A filling is a way to restore a tooth damaged (by decay, chip, or fracture) back to its normal function and shape. At Twin Creeks Dentistry PLLC, we will remove any rotted-out portions of the teeth, clean the affected area, and then fill the cleaned out cavity with a filling material.

By closing off spaces where bacteria can enter, a filling also helps prevent further decay. Materials used for fillings include gold, porcelain or a composite resin (tooth-colored fillings).


Which Type of Filling is Best?

No one type of filling is best for everyone. What’s right for you will be determined by the extent of the repair, whether you have allergies to certain materials, and where in your mouth the filling is needed. Considerations for different materials include:

  • Composite (plastic) resins are matched to be the same color as your teeth and therefore used where a natural appearance is desired. The ingredients are mixed and placed directly into the cavity, where they harden. Composites may not be the ideal material for large fillings as they may chip or wear over time. They can also become stained from coffee, tea or tobacco, and generally from three to 10 years.
  • Porcelain fillings are called inlays or onlays and are produced to order in a lab and then bonded to the tooth. They can be matched to the color of the tooth and resist staining. A porcelain restoration generally covers most of the tooth.

If decay or a fracture has damaged a large portion of the tooth, a crown, or cap, may be recommended. Decay that has reached the nerve may be treated in two ways: through root canal therapy (in which the damaged nerve is removed) or through a procedure called pulp capping (which attempts to keep the nerve alive).


How do I know if I need a Filling?

Sometimes a cavity is easy to see, such as a black spot on your tooth. But what about small cracks in your teeth? Only your dentist can truly determine whether you need a filling. During a thorough examination, we will use diagnostic tools to examine all the surfaces of each tooth. Anything that looks abnormal will then be closely checked with special instruments. Part of this process is to take a digital x-ray of the area of concern to determine if there is decay between teeth or below the gum line to ensure the entire area is treated right the first time. The type of treatment your dentist chooses will depend on the extent of damage caused by decay, chip, or fracture.



Dental crowns are a secure way to fill gaps and help restore your smile if you have missing or damaged teeth. A crown can also help you bite and chew better, which can positively impact other systems in your body, such as a your digestive system. Twin Creeks Dentistry PLLC offers a variety of handcrafted crown styles. Your dentist will help you determine what crown is best for you based on your budget, aesthetic preferences, and your body chemistry.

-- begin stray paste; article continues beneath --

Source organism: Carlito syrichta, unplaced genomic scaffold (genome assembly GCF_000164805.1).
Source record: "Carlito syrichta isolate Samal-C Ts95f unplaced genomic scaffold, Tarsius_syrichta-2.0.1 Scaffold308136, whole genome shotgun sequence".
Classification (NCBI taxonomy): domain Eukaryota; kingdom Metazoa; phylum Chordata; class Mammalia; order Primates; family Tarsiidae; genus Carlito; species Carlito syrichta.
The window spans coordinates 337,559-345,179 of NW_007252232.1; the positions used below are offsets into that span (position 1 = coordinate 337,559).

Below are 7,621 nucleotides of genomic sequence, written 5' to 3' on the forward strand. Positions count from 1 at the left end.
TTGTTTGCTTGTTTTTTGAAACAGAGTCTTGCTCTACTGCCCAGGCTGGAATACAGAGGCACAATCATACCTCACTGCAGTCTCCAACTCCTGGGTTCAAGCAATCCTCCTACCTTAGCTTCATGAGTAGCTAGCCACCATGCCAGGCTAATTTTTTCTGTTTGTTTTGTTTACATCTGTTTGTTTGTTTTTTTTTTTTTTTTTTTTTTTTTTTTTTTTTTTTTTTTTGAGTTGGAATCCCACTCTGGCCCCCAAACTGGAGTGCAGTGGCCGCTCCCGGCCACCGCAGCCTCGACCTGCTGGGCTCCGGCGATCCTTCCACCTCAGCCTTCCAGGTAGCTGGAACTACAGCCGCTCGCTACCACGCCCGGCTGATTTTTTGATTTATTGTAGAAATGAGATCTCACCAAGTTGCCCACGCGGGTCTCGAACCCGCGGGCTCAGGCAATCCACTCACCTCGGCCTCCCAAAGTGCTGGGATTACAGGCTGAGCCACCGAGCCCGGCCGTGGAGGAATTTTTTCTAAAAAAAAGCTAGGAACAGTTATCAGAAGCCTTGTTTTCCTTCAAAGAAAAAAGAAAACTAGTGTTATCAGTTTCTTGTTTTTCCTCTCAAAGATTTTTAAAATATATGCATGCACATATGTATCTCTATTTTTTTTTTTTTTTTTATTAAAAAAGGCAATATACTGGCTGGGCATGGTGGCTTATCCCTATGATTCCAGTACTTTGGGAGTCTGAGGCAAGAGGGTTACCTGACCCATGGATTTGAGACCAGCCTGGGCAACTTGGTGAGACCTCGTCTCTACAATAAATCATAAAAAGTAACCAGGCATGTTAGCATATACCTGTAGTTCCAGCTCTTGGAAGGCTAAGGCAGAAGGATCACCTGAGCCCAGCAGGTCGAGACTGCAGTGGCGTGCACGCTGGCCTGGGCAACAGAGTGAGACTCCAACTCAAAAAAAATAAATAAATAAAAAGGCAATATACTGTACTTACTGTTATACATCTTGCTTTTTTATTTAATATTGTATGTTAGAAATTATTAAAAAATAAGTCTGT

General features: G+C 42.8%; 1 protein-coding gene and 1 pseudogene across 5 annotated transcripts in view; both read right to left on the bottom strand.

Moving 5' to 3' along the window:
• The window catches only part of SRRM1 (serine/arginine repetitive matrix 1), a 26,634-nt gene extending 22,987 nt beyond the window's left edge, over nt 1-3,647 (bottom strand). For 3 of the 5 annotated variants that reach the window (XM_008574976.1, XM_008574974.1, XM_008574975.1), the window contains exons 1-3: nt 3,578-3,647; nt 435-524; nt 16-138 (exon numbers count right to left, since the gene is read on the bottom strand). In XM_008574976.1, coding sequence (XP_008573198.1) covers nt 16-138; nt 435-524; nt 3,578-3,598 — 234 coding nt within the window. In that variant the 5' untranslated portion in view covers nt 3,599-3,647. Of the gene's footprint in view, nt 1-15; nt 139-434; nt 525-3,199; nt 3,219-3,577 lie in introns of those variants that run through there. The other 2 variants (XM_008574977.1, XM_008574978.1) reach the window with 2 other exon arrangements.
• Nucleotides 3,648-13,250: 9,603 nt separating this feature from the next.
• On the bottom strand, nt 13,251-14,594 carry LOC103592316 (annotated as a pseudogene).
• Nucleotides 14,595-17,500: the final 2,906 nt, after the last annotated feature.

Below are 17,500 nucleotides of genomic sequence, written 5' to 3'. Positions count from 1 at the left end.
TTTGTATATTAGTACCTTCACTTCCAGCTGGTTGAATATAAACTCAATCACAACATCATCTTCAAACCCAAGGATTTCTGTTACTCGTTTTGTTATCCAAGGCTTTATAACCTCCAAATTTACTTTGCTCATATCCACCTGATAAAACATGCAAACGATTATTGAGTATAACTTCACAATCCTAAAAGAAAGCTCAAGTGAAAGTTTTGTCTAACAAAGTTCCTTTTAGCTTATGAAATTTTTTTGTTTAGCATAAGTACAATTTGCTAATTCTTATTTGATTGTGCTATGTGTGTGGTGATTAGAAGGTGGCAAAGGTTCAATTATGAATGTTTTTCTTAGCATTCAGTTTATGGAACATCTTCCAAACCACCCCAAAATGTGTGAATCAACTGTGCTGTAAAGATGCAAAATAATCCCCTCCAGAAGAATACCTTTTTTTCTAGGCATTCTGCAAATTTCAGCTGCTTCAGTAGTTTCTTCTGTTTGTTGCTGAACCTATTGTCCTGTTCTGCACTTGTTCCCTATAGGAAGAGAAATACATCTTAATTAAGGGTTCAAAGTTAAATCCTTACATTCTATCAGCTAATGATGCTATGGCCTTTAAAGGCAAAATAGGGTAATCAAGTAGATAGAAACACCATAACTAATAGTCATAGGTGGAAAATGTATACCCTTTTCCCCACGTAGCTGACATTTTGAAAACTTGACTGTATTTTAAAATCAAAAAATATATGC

According to the American Dental Association:


What is a crown?

A crown is a cover or “cap” your dentist can put on a tooth. The crown restores the tooth to its normal shape, size and function. The purpose of a crown is to make the tooth stronger or improve the way it looks.


Why do I need a crown?

You may need a crown if you:

  • Have a cavity that is too large for a filling.
  • Have a missing tooth and need a bridge.
  • Need to cover a dental implant.
  • Have a tooth that is cracked, worn down or otherwise weakened.
  • Have had root canal treatment—the crown will protect the restored tooth.
  • Want to cover a discolored or badly shaped tooth and improve your smile!


What is it made from?

Crowns are made from several types of materials. Metal alloys, ceramics, porcelain, composite resin, or combinations of these materials may be used. In the process of making a crown, the material often is colored to blend in with your natural teeth. Your dentist wants to create a crown that looks natural and fits comfortably in your mouth. To decide on the material for your crown, your dentist will consider the tooth location, the position of the gum tissue, the patient’s preference, the amount of tooth that shows when you smile, the color or shade of the tooth, and the function of the tooth.


How is a crown placed?

Several steps are involved, and two dental visits are generally needed to complete the treatment.

  • The dentist prepares the tooth by removing its outer portion so the crown will fit. Any decay is also removed. If additional tooth structure is needed to support the crown, the dentist may build up the core of the tooth.
  • An impression is made to provide an exact model for the crown.
  • You will get a temporary crown while you wait for the permanent crown to be ready— usually less than two weeks. While you have the temporary crown, this tooth may be sensitive to hot and cold. Also, avoid chewing gum or sticky foods during this time.
  • The dentist or a laboratory technician then uses the model to help make the crown.
  • When the new crown is ready, the dentist places it in your mouth and makes the necessary adjustments. When you and your dentist are satisfied with how it looks and feels, the crown is cemented in place.



To prevent damage to a crown, there are a few things you can do:

  • Brush twice a day and floss once a day to remove plaque, a sticky film of bacteria. Look for oral care products that have the ADA Seal of Acceptance. Products that display the Seal have met the American Dental Association’s standards for safety and effectiveness.
  • Avoid chewing hard foods, ice or other hard objects, such as pencils. This is especially important for tooth colored crowns.
  • Be sure to see your dentist for regular exams and professional teeth cleanings.
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